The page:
Social networking is still all the rage and, as with any popular technology, scam artists and other unscrupulous individuals will find a way to take advantage of trusting users. Websites such as MySpace
are particularly susceptible to scams involving social engineering because of the implicit level of trust among the site’s users. For example, you may think that John, a friend from college who is now on Facebook, is who he says he is, but how can you be sure?
One scam being used on Facebook and MySpace right now involves scammers setting up fake profiles to pose as real people. Here’s how it works:
1) A scammer will create an account and look for targets on MySpace, then send out friendship requests to the intended victims. Because of the loose norms for friendship on MySpace many people will accept these random requests.
2) Once the scammer has friends on MySpace they will compile a list of those people’s friends.
3) Now it’s onto Facebook, where the scammer again creates a fictitious account using the same info as on MySpace. The scammer will also look for their MySpace victims on Facebook and then send out friendship requests. Because the victims have already accepted the friend requests on MySpace, most will also accept the request on Facebook.
4) Now the scammer can access the victim’s friends list on Facebook. The scammer will compare the victim’s friends list on MySpace to the victim’s friends list on Facebook. If a victim’s friend exists on MySpace, but not on Facebook, the scammer will use real profile pictures and information to create an account on Facebook in that person’s name.
5) The victim then receives a friend request from the scammer posing as the victim’s actual friend. This is a very convincing ruse because the scammer can access real photos and profile information and photos through MySpace (as well as other social network website) accounts.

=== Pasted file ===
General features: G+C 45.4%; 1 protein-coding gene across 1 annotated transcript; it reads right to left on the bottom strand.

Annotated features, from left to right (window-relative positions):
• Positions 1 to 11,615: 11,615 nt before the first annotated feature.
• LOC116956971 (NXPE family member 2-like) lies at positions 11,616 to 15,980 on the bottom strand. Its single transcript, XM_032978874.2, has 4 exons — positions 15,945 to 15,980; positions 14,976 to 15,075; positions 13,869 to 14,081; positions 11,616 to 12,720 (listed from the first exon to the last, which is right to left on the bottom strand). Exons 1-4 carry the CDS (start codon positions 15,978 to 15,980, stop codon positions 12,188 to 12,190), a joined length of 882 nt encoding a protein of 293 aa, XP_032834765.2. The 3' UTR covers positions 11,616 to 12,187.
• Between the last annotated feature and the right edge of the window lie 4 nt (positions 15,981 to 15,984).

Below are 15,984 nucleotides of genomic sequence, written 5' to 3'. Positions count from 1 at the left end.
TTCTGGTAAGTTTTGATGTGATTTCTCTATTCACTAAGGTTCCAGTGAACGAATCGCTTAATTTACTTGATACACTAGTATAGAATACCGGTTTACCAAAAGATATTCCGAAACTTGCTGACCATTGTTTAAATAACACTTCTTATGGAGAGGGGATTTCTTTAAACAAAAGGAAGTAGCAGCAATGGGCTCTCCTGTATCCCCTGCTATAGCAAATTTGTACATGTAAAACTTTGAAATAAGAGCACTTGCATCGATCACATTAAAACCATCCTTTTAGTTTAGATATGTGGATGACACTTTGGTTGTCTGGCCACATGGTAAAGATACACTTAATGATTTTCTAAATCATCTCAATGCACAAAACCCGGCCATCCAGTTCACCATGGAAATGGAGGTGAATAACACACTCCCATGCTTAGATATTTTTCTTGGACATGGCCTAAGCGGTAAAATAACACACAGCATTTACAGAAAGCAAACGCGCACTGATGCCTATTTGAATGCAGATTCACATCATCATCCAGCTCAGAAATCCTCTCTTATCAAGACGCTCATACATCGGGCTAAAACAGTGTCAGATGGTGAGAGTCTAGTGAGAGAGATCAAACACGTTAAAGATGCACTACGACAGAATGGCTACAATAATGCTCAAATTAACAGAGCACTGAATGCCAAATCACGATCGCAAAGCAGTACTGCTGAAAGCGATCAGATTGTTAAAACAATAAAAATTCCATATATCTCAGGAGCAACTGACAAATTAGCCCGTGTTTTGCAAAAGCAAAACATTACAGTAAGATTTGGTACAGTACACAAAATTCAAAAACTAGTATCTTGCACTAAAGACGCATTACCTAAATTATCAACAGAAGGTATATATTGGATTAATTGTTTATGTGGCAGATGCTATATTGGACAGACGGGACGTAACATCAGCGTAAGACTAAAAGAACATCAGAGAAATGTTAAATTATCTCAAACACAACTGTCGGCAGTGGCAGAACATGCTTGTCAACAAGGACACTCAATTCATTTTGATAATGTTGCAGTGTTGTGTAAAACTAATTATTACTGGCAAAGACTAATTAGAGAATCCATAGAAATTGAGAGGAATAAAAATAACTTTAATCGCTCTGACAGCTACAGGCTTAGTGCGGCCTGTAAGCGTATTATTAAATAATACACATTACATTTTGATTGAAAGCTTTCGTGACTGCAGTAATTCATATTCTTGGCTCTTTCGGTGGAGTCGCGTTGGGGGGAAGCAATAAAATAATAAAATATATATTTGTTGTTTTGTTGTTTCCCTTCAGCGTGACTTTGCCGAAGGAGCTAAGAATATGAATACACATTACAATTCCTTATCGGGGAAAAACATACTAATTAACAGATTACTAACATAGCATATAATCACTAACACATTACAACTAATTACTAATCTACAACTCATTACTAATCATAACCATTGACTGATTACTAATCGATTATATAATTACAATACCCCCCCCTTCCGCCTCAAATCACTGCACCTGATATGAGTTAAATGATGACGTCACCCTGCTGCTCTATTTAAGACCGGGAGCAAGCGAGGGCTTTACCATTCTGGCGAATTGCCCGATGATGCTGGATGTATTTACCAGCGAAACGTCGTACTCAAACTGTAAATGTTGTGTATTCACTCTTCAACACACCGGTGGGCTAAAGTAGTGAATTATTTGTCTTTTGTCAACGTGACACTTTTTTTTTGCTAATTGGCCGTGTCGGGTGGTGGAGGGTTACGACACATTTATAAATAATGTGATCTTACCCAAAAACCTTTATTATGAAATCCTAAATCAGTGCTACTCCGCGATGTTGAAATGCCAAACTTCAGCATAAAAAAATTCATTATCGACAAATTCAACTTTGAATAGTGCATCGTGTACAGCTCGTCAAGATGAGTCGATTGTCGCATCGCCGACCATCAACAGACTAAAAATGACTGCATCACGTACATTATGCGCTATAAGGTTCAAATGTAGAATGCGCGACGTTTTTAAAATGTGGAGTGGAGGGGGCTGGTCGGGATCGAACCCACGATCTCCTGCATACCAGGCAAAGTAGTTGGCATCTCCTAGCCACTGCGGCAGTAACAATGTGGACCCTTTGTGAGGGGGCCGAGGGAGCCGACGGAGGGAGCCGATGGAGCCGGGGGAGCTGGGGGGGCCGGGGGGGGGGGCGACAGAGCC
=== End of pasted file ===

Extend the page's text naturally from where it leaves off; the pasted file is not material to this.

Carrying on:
6) The scammer will send messages to their victim for a while to build up the rapport until, eventually, they spring the trap. This usually takes the form of asking to borrow money for some emergency, meeting at a place you’ve never been before, or simply keeping tabs on when you’re out of town - with your home unprotected.
The inherent trust of the people on these networks, especially those with whom you’ve made connections, makes these types of scams very dangerous. With the vast amount of information available online from sites like Flickr
, and numerous online directories of personal contact info
it is very easy to impersonate someone using material freely posted to the web.
So how do you avoid these types of scams? The short answer is that you can’t, although you can protect yourself to a certain extent. Almost all social network websites have privacy and security controls for your profile so you can restrict what information about you people can see.
For instance, you may want to restrict access to your list of friends, or you may restrict who can see photos of you. Also, there is nothing that says you have to accept a friend request from someone you don’t know. Another helpful trick might be to communicate through multiple channels and websites; the above scam doesn’t work if you mention the fake account on Facebook to the real account holder on MySpace. If your real friend on MySpace didn’t actually create an account on Facebook then you know something is fishy.
As is the case with any online activity, an ounce of skepticism will serve you better than all the security software in the world.
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